Generally the children were able to comprehend the exercises, and attend successfully; and most of the children’s reading skills improved from pre to post testing. However, it has been the anecdotal feedback from the families around behavioural and motivational changes in the children that is truly worth noting. Without exception, parents offered positive feedback. This included aspects of improved executive function such as visual memory, attention and processing speed and sequencing of tasks, leading to better focus at school and with homework; more motivation and being better organised to complete tasks; better awareness of expectations; and, improved confidence and self esteem.
Accumulated research indicates that persistent reading difficulties are associated with poor connections between key brain areas rather than being due to a lack of function in these areas themselves. These inadequate connections result in under-activation of these key brain areas and over-activation in other areas. In other words, fluent readers use the left hemisphere of the brain in an efficient way to decode words and make sense of what they read. Poorer readers use both sides of the brain in a less connected and less efficient way.
Recent research has also found that individuals with reading difficulties have often been identified as having visual processing deficits. One such deficit is the operation of the magnocellular pathways (M pathways). M pathways translate visual information about edge boundaries and motion to the brain. These pathways are implicated in fluent reading. Fluent reading requires that the reader’s eyes can see words in peripheral vision before they actually look at them; then letter-sound associations follow almost instantaneously. By the time words come into central vision, fluent readers already understand what they are reading and use high speed scanning for checking rather than reading.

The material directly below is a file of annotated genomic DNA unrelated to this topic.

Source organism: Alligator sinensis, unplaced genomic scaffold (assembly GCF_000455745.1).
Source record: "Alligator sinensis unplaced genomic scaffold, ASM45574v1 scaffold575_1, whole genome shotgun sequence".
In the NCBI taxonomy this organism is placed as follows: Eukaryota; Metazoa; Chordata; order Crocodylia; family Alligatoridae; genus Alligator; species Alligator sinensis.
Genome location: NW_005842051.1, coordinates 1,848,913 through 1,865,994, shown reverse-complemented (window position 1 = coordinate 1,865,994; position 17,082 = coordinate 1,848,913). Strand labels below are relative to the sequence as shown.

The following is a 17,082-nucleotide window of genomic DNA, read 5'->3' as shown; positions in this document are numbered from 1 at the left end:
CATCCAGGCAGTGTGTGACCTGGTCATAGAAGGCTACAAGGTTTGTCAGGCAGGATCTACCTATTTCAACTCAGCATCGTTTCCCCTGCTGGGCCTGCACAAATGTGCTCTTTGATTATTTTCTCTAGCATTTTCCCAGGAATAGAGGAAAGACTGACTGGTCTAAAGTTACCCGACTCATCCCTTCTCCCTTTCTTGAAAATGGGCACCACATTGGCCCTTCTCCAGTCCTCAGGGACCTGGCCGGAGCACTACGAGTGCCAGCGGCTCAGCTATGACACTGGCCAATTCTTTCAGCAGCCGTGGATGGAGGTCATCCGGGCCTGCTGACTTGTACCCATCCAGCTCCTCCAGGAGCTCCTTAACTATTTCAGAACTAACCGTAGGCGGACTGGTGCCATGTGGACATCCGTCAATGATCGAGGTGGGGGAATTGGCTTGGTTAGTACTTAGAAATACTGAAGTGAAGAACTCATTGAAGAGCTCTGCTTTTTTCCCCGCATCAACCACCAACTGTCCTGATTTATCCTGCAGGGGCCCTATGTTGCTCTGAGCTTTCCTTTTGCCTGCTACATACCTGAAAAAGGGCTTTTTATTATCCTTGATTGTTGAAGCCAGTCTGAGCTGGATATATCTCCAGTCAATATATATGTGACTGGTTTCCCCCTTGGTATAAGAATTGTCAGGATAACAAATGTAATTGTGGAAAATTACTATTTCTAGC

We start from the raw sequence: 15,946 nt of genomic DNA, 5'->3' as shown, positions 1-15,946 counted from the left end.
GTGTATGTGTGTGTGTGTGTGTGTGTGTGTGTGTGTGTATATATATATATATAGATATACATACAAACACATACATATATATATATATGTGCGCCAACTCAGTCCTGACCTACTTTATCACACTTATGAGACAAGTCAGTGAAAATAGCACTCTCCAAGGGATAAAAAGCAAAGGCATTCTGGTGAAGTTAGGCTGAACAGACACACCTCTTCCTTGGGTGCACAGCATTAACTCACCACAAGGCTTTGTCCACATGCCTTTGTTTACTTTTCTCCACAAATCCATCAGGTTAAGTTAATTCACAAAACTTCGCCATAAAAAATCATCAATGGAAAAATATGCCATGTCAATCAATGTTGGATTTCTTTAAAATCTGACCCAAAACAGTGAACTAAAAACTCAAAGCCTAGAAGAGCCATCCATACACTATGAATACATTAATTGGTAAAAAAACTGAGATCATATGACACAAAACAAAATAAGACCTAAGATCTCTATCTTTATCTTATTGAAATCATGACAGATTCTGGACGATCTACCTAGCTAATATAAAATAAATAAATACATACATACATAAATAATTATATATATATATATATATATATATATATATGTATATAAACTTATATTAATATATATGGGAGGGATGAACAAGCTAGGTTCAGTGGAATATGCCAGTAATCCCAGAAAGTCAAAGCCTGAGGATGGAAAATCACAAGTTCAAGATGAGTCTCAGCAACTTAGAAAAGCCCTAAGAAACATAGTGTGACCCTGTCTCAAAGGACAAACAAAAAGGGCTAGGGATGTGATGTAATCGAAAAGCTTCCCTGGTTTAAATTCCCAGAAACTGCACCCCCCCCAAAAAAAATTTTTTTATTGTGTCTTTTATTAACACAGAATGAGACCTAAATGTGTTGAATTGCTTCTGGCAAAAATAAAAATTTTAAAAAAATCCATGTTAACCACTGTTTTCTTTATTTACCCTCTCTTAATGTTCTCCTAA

Other specific visual processing difficulties relate to the motor control of the eye itself. Some readers have subtle problems with eye stability as well as with centering the visual image in the middle of their eye (the fovea).
Unlike conventional reading programs, the Cellfield intervention is designed to work on the visual, auditory and phonological processing aspects of reading difficulties simultaneously. Various components aim to simultaneously address:
|Auditory processing speed|
|Visual processing speed|
|Bonding of auditory and visual functions|
|Increasing short term and working memory capacity|
|Improving attention and motivation|
|Improving eye movement control|
The program also contains a number of motion graphics which are designed to stimulate the M pathways and achieve enhancements in:
|Eye movement control|
|Peripheral vision and visual persistence|
Find out more by attending an information session at the Listen And Learn Centre in Melbourne Victoria. Contact us....